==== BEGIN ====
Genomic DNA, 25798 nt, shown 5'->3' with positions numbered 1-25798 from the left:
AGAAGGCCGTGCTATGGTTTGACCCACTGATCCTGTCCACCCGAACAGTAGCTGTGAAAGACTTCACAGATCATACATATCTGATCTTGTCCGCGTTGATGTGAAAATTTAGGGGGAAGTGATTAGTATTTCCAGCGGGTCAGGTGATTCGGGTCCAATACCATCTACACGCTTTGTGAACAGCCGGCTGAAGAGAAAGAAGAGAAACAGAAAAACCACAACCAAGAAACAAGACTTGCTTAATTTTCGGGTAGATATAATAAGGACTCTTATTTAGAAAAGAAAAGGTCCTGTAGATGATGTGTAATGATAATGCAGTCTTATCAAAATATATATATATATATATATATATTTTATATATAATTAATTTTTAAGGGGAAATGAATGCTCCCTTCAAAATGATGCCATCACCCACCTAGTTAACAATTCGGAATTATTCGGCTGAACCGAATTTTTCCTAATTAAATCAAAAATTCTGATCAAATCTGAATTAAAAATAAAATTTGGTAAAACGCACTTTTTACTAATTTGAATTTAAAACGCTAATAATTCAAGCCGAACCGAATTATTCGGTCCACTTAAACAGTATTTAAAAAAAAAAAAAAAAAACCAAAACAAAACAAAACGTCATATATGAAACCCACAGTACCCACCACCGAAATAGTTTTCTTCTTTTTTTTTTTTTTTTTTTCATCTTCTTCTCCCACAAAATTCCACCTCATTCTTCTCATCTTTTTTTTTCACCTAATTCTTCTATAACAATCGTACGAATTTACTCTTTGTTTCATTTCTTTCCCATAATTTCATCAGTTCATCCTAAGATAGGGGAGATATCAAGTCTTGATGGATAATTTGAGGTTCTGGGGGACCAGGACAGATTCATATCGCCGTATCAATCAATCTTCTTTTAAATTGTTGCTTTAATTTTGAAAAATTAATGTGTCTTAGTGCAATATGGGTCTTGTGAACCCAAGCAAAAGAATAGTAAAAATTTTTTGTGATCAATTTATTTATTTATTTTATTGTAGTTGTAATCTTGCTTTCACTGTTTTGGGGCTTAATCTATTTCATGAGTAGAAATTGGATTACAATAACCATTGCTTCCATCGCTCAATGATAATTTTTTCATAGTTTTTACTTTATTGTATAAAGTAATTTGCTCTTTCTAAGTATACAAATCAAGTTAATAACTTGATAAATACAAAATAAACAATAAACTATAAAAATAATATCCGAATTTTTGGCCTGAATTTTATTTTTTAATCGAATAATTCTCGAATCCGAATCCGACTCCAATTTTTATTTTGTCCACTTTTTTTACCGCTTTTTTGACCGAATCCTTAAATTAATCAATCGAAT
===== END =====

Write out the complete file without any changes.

Genomic DNA, 25798 nt, shown 5'->3' with positions numbered 1-25798 from the left:
AGAAGGCCGTGCTATGGTTTGACCCACTGATCCTGTCCACCCGAACAGTAGCTGTGAAAGACTTCACAGATCATACATATCTGATCTTGTCCGCGTTGATGTGAAAATTTAGGGGGAAGTGATTAGTATTTCCAGCGGGTCAGGTGATTCGGGTCCAATACCATCTACACGCTTTGTGAACAGCCGGCTGAAGAGAAAGAAGAGAAACAGAAAAACCACAACCAAGAAACAAGACTTGCTTAATTTTCGGGTAGATATAATAAGGACTCTTATTTAGAAAAGAAAAGGTCCTGTAGATGATGTGTAATGATAATGCAGTCTTATCAAAATATATATATATATATATATATATTTTATATATAATTAATTTTTAAGGGGAAATGAATGCTCCCTTCAAAATGATGCCATCACCCACCTAGTTAACAATTCGGAATTATTCGGCTGAACCGAATTTTTCCTAATTAAATCAAAAATTCTGATCAAATCTGAATTAAAAATAAAATTTGGTAAAACGCACTTTTTACTAATTTGAATTTAAAACGCTAATAATTCAAGCCGAACCGAATTATTCGGTCCACTTAAACAGTATTTAAAAAAAAAAAAAAAAAACCAAAACAAAACAAAACGTCATATATGAAACCCACAGTACCCACCACCGAAATAGTTTTCTTCTTTTTTTTTTTTTTTTTTTCATCTTCTTCTCCCACAAAATTCCACCTCATTCTTCTCATCTTTTTTTTTCACCTAATTCTTCTATAACAATCGTACGAATTTACTCTTTGTTTCATTTCTTTCCCATAATTTCATCAGTTCATCCTAAGATAGGGGAGATATCAAGTCTTGATGGATAATTTGAGGTTCTGGGGGACCAGGACAGATTCATATCGCCGTATCAATCAATCTTCTTTTAAATTGTTGCTTTAATTTTGAAAAATTAATGTGTCTTAGTGCAATATGGGTCTTGTGAACCCAAGCAAAAGAATAGTAAAAATTTTTTGTGATCAATTTATTTATTTATTTTATTGTAGTTGTAATCTTGCTTTCACTGTTTTGGGGCTTAATCTATTTCATGAGTAGAAATTGGATTACAATAACCATTGCTTCCATCGCTCAATGATAATTTTTTCATAGTTTTTACTTTATTGTATAAAGTAATTTGCTCTTTCTAAGTATACAAATCAAGTTAATAACTTGATAAATACAAAATAAACAATAAACTATAAAAATAATATCCGAATTTTTGGCCTGAATTTTATTTTTTAATCGAATAATTCTCGAATCCGAATCCGACTCCAATTTTTATTTTGTCCACTTTTTTTACCGCTTTTTTGACCGAATCCTTAAATTAATCAATCGAAT